That isn't correct but you are getting away with it because the pointer size is standard double* and double** are the same size.
If you are handing this in for a uni assignment they will ping you for it.
Lets put the comments over it so you get it
/* First you malloc a set of pointers to a double ... not a pointer to a pointer to a double */
/* data is a pointer to a pointer of double .. so you need to allocate pointers to doubles */
data = (double **) malloc(num_cols * sizeof(double *));
/* Then for each pointer of double you malloc a 1D array of doubles to that pointer */
for(int i = 0; i < num_cols; i++)
data[i] = (double *) malloc(num_rows * sizeof(double));
/* see how the thing inside the sizeof is always one asterix less than what malloc returns */
So you end up using more space this way because you have the actual array data (column x row) plus row number of pointers.
So there is a trade off being made between memory size and ease of indexing.
The flat 1D array is usually faster if you know you pointer arithmetic but more prone to beginner error.
It's clearly a M x N matrix and most commercial programmers would flatten it to a 1D array because you are likely going to do matrix arithmetic and there are tricks you can use with a flat 1D array and memmove.
I guess this won't be the reply you expect or want, but …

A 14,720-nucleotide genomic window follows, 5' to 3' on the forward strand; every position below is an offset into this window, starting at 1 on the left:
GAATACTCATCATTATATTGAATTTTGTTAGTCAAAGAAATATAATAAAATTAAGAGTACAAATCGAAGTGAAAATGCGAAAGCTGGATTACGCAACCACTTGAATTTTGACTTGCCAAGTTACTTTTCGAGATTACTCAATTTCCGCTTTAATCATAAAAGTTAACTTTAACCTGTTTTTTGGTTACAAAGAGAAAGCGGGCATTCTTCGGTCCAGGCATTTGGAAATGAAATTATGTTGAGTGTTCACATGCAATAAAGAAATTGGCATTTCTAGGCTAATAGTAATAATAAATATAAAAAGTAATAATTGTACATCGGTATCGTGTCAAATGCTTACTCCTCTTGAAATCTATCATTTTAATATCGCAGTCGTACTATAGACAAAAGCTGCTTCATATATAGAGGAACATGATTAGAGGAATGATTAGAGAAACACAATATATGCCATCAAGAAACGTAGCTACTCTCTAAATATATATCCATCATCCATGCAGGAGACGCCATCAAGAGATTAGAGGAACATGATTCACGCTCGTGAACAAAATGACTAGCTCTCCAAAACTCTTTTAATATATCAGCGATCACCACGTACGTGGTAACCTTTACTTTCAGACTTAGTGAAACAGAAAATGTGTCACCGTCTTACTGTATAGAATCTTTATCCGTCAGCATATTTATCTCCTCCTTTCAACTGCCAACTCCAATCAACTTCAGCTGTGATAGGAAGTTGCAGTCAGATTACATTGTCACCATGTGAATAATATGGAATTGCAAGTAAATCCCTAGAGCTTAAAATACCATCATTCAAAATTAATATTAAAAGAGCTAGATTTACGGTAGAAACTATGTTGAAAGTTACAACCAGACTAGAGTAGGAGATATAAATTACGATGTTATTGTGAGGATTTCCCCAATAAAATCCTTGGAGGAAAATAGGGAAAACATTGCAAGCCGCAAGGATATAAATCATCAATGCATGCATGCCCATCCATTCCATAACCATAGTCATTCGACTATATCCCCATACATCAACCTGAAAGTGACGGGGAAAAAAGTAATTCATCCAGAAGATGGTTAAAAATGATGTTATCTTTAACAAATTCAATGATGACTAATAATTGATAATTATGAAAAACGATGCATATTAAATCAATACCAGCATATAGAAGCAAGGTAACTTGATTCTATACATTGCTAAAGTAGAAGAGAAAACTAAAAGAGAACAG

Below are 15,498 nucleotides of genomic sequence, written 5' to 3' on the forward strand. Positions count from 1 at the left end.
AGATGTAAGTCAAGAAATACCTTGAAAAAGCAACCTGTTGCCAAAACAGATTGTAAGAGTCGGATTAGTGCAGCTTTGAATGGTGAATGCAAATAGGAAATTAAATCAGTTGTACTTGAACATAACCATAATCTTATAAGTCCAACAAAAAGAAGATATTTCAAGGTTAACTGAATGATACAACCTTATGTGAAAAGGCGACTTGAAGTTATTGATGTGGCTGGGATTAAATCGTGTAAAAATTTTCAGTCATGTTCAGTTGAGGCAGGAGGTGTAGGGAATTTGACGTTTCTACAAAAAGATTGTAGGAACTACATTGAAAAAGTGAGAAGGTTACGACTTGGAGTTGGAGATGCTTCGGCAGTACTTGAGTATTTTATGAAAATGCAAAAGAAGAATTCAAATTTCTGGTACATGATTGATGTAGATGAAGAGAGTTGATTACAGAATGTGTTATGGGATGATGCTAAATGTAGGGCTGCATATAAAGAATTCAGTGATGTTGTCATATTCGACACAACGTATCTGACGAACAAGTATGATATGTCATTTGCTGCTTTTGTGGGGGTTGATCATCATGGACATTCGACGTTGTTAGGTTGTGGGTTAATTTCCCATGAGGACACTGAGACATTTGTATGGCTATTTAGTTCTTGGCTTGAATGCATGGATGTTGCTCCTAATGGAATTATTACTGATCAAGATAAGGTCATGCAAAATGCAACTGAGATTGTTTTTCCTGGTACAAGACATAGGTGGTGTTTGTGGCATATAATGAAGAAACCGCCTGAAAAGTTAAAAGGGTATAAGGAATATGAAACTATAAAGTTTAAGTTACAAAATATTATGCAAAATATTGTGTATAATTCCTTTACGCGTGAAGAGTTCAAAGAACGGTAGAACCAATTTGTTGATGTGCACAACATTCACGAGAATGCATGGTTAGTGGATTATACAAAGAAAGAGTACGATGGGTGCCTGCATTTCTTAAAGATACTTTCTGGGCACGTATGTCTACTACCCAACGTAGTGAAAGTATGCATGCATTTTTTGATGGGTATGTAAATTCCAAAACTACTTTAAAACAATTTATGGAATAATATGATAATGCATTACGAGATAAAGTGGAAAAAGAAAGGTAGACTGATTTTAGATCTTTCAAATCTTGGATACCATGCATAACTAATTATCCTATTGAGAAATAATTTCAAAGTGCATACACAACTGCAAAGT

In the early 1980s, when the C++ language was first being developed at Bell Labs, the first (and for a long time the only) "compiler" for C++ was a tool called cfront. It converted C++ source code into valid C source code (for which there were already a gazillion compilers, of course) The cfront compiler was actually maintained for over a decade, ending with the release of version 3.0.3 (the last official version of which I am aware) in May 1994.
Your current project (as I understand it), is to convert some existing C++ source code (that allegedly works correctly) into C source code (presumably also with the works correctly option). I suspect the ultimate target is a platform for which no C++ compiler is available.
If the original C++ source that you are porting does NOT make extensive use of some of the more modern additions to the language, then you might consider running cfront on the original C++ source. I am not suggesting that it should replace your manual porting efforts to date, but to act merely as your assistant in a purely advisory capacity.
The last version of cfront was released around the time that the C++ language added templates (which are implemented) and exceptions (which are not implemented). If you are interested, you can download cfront or browse the source code courtesy of the Software Preservation Group (which is part of the Computer History Museum in Mountain View, California (Silicon Valley).
The last version of cfront was released around the time that the C++ language added templates
cfront version 3.0.3 from May 1994 [...]